ReplyDelete
  7. Hi again!
    Just wanted to pass on this information ...

    Boston Magazine recently published an article all about us this month - here is the link:

    Oh Soy Tasty!

    If you have a few minutes to spare, could do us a huge favor and read the article and comment at the bottom of the page? We're very excited about getting such great press, especially from a magazine of this caliber. If everyone drops by and leaves a quick comment, soon there will be no doubt in any publisher's mind: YES, readers absolutely do want to know about vegan happenings and developments. Please don't hesitate to repost the article on your blog and spread the world!

    Thanks!
    Emily @ Wheeler's Frozen Desserts

    ReplyDelete
  8. Wow! This is so exciting! I am definitely going to make these and some ice cream filled mochis!

    ReplyDelete
  9. How exciting! You are such an awesome foodie, Kittee! I have 2 bags of aduki beans, I may have to try these!

    ReplyDelete
  10. Cool! The only mochi I'm familiar with is the kind I used to buy from Hoe-Foods in the refrigerated section that you cut into squares and pop in the oven..must be an Americanized thing. I really want to try these!

    ReplyDelete
  11. Oh man, it's been ages since I've last had daifuku.. Now I'm seriously craving it. These look great!

    ReplyDelete
  12. Thanks everyone!

    Meghan, I have no idea what hard mochi you're talking about, is it the hippy kind by Grainaissance?

    Juusan, I just saw those books on amazon today. I definitely want one. Thanks for sharing.

    Jenny, the mochi you've seen in the HFS is a totally different animal to these. You've got to give 'em a try. So good! And the strawberry gets really juicy the next day...

    ReplyDelete
  13. you are insane in the best of ways.
    xo

    ReplyDelete
  14. GIRL!! That Mochi looks tight! :D

    I am so happy it's strawberry season again! I discovered a strawberry patch near my sister's house, just a big patch and a white kiosk with boxes of strawberries for sale. I bought their smallest box because I didn't have much cash on hand. I want to go back for the big one and make a pie and other delights.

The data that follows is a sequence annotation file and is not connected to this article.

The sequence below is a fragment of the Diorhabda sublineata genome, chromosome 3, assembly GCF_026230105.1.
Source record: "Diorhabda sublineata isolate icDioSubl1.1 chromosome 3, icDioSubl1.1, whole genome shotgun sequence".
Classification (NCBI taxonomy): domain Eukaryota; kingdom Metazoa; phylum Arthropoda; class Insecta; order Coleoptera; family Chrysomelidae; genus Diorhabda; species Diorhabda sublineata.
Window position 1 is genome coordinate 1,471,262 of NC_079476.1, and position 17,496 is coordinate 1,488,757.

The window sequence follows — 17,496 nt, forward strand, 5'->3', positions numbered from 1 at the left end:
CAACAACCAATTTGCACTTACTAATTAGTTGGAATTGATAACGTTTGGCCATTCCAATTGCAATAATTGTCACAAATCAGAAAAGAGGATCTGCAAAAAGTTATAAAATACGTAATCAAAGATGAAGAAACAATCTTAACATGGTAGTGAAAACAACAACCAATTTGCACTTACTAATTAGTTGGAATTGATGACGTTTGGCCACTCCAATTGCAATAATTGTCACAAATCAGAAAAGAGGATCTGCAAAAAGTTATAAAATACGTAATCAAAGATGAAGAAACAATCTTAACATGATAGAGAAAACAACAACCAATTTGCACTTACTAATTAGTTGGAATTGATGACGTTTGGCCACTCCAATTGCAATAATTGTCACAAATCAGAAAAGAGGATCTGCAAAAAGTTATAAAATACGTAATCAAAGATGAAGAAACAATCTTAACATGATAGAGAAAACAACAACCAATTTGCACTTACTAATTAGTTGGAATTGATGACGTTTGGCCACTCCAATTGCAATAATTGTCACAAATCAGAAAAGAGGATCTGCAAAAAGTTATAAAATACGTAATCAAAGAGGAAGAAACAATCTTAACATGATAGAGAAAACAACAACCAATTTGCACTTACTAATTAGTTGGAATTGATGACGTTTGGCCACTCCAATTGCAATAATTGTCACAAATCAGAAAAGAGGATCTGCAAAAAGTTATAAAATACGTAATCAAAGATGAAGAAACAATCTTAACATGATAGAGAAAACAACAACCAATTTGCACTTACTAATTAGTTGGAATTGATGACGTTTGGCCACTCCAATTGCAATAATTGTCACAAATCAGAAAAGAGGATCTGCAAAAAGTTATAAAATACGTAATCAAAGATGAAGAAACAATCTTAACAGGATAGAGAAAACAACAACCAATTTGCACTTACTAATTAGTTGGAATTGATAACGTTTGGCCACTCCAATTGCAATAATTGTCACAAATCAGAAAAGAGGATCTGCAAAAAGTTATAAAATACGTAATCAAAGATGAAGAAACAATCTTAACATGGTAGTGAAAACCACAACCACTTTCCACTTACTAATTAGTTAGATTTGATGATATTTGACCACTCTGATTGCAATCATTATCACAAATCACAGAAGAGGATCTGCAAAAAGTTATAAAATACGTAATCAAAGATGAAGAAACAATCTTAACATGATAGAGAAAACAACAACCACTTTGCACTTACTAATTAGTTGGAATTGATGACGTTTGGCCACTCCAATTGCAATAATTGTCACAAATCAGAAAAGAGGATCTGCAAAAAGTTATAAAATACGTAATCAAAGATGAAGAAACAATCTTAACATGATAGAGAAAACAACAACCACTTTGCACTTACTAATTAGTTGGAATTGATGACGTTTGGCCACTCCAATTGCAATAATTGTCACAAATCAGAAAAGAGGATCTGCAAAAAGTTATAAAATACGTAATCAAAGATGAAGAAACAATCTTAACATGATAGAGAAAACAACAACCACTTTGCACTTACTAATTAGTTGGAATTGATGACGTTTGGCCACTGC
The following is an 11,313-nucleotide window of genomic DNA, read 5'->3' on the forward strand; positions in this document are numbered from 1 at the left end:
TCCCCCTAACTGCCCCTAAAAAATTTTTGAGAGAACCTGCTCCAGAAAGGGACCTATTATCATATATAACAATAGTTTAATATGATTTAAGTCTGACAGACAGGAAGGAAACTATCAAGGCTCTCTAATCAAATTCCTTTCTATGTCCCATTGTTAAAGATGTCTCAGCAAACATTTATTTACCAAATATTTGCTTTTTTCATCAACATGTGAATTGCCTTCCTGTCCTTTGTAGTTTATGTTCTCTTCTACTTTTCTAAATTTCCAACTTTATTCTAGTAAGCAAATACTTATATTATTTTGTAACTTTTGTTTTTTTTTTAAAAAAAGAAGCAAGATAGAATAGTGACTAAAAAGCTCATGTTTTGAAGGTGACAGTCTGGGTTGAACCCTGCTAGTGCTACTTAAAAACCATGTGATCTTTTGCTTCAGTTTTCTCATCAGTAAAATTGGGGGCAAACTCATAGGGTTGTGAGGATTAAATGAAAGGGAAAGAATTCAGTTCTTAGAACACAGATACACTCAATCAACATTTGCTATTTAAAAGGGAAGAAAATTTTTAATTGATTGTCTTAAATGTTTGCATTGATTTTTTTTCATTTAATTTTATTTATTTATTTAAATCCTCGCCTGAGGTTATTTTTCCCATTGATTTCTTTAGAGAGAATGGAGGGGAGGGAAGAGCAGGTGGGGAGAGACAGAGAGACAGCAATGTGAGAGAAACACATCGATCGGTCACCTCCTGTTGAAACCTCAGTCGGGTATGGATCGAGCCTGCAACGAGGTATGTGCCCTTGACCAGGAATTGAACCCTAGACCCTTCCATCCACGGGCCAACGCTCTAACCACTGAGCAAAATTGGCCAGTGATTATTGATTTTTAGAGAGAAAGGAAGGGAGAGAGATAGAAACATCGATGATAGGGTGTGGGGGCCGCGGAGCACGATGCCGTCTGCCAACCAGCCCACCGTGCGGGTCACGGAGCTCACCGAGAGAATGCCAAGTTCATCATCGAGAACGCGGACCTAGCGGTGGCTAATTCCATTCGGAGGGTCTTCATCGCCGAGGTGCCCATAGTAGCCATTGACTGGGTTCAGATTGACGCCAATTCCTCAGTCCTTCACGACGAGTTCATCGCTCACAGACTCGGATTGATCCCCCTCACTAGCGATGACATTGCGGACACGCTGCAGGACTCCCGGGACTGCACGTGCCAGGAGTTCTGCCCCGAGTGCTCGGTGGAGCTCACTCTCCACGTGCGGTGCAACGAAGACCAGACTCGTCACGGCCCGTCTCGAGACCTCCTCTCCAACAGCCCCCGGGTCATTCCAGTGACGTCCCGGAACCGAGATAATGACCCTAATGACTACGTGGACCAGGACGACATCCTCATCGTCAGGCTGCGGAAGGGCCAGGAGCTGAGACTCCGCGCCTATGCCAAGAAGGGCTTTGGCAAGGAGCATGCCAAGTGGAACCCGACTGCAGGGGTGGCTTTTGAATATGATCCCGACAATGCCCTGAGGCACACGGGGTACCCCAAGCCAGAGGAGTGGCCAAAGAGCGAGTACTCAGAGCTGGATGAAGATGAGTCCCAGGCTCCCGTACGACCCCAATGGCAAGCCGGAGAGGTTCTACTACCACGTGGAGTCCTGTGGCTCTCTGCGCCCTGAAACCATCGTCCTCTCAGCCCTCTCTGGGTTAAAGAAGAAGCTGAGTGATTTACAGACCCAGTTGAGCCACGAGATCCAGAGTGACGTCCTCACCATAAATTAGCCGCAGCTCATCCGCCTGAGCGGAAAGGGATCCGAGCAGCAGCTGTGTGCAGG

ReplyDelete
  15. I'm makin' it today or tomorrow -- with the anko from scratch. AND with crystalized ginger stuffed into the middle of the anko. Mmmm! Then I make black sesame paste filling :o)

    ReplyDelete
  16. wow. Looks great. I love adzuki beans and red bean paste! I bought the glutinous rice so i am halfway there. Thank you.

    ReplyDelete
  17. This comment has been removed by the author.

    ReplyDelete
  18. so i want to make mochi but i was just wondering if that amount of cook time is ok
    i mean is it supposed to be like that

    so it doesn't have to be cooked cooked

    ReplyDelete
  19. hahanoodle,
    i'm not sure what your question is? the time i posted in the recipe, is the actual cooking time in the microwave. the dough does not come out raw. give it a go and see what you think.

    xo
    kittee

    ReplyDelete
  20. ah i see i see ok thank you very much
    it looks really good :D

    ReplyDelete
  21. I loved the recipe they turned out great!!!
    I just noticed, however, when I was adding the recipe to my cookbook that you don't specify 1/4 of what for the sugar, my eyes saw cup should be there because of the flour and water had the same measurement. I'm assuming it was right as it turned out perfect! Tasted just like the mochi we buy at the grocery store.

    ReplyDelete
  22. I really enjoy preparing this recipe it's so great and my son loves now I don't need to buy it in markers anymore because I know the recipe.

    ReplyDelete
  23. Okay. I guess I'll have to try this recipe and give mochi another shot! It looks tasty and I do love other sweets with red bean paste!

    ReplyDelete

I like comments, unless you're a spammer.
Spamming kills baby sea turtles.